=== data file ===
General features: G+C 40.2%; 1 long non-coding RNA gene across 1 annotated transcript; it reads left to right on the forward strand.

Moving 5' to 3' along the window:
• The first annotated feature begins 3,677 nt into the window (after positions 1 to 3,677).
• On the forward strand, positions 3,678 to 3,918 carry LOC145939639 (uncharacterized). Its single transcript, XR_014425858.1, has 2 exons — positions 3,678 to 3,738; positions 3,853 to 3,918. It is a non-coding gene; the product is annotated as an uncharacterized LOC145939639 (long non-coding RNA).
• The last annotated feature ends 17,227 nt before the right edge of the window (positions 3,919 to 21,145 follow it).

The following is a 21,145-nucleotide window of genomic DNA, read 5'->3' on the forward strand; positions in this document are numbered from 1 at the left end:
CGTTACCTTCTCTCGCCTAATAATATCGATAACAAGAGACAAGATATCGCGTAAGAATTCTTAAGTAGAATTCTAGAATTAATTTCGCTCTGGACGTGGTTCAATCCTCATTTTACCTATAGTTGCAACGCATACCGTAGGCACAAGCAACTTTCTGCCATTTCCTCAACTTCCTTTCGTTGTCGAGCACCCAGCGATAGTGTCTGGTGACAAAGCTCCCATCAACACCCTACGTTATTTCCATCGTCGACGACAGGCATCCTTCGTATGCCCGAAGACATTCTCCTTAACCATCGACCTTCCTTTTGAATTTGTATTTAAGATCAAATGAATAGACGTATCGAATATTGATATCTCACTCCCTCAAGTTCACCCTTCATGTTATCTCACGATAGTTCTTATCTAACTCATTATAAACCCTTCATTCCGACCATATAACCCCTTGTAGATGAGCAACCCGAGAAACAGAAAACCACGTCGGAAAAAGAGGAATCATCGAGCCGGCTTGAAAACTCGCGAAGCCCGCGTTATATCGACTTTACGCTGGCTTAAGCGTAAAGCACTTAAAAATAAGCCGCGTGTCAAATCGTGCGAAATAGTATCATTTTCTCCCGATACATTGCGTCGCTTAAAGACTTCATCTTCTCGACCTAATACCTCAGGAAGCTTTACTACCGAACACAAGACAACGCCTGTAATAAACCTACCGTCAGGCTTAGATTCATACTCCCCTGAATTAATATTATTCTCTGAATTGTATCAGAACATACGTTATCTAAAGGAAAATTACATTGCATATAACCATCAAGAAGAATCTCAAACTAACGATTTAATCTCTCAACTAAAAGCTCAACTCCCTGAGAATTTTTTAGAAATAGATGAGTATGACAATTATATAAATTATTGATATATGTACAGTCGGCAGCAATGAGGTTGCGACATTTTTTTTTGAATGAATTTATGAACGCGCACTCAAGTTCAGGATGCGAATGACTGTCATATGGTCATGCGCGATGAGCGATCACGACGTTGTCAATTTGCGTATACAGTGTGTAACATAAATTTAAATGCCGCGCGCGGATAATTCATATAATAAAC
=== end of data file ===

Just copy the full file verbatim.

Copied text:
General features: G+C 40.2%; 1 long non-coding RNA gene across 1 annotated transcript; it reads left to right on the forward strand.

Moving 5' to 3' along the window:
• The first annotated feature begins 3,677 nt into the window (after positions 1 to 3,677).
• On the forward strand, positions 3,678 to 3,918 carry LOC145939639 (uncharacterized). Its single transcript, XR_014425858.1, has 2 exons — positions 3,678 to 3,738; positions 3,853 to 3,918. It is a non-coding gene; the product is annotated as an uncharacterized LOC145939639 (long non-coding RNA).
• The last annotated feature ends 17,227 nt before the right edge of the window (positions 3,919 to 21,145 follow it).

The following is a 21,145-nucleotide window of genomic DNA, read 5'->3' on the forward strand; positions in this document are numbered from 1 at the left end:
CGTTACCTTCTCTCGCCTAATAATATCGATAACAAGAGACAAGATATCGCGTAAGAATTCTTAAGTAGAATTCTAGAATTAATTTCGCTCTGGACGTGGTTCAATCCTCATTTTACCTATAGTTGCAACGCATACCGTAGGCACAAGCAACTTTCTGCCATTTCCTCAACTTCCTTTCGTTGTCGAGCACCCAGCGATAGTGTCTGGTGACAAAGCTCCCATCAACACCCTACGTTATTTCCATCGTCGACGACAGGCATCCTTCGTATGCCCGAAGACATTCTCCTTAACCATCGACCTTCCTTTTGAATTTGTATTTAAGATCAAATGAATAGACGTATCGAATATTGATATCTCACTCCCTCAAGTTCACCCTTCATGTTATCTCACGATAGTTCTTATCTAACTCATTATAAACCCTTCATTCCGACCATATAACCCCTTGTAGATGAGCAACCCGAGAAACAGAAAACCACGTCGGAAAAAGAGGAATCATCGAGCCGGCTTGAAAACTCGCGAAGCCCGCGTTATATCGACTTTACGCTGGCTTAAGCGTAAAGCACTTAAAAATAAGCCGCGTGTCAAATCGTGCGAAATAGTATCATTTTCTCCCGATACATTGCGTCGCTTAAAGACTTCATCTTCTCGACCTAATACCTCAGGAAGCTTTACTACCGAACACAAGACAACGCCTGTAATAAACCTACCGTCAGGCTTAGATTCATACTCCCCTGAATTAATATTATTCTCTGAATTGTATCAGAACATACGTTATCTAAAGGAAAATTACATTGCATATAACCATCAAGAAGAATCTCAAACTAACGATTTAATCTCTCAACTAAAAGCTCAACTCCCTGAGAATTTTTTAGAAATAGATGAGTATGACAATTATATAAATTATTGATATATGTACAGTCGGCAGCAATGAGGTTGCGACATTTTTTTTTGAATGAATTTATGAACGCGCACTCAAGTTCAGGATGCGAATGACTGTCATATGGTCATGCGCGATGAGCGATCACGACGTTGTCAATTTGCGTATACAGTGTGTAACATAAATTTAAATGCCGCGCGCGGATAATTCATATAATAAAC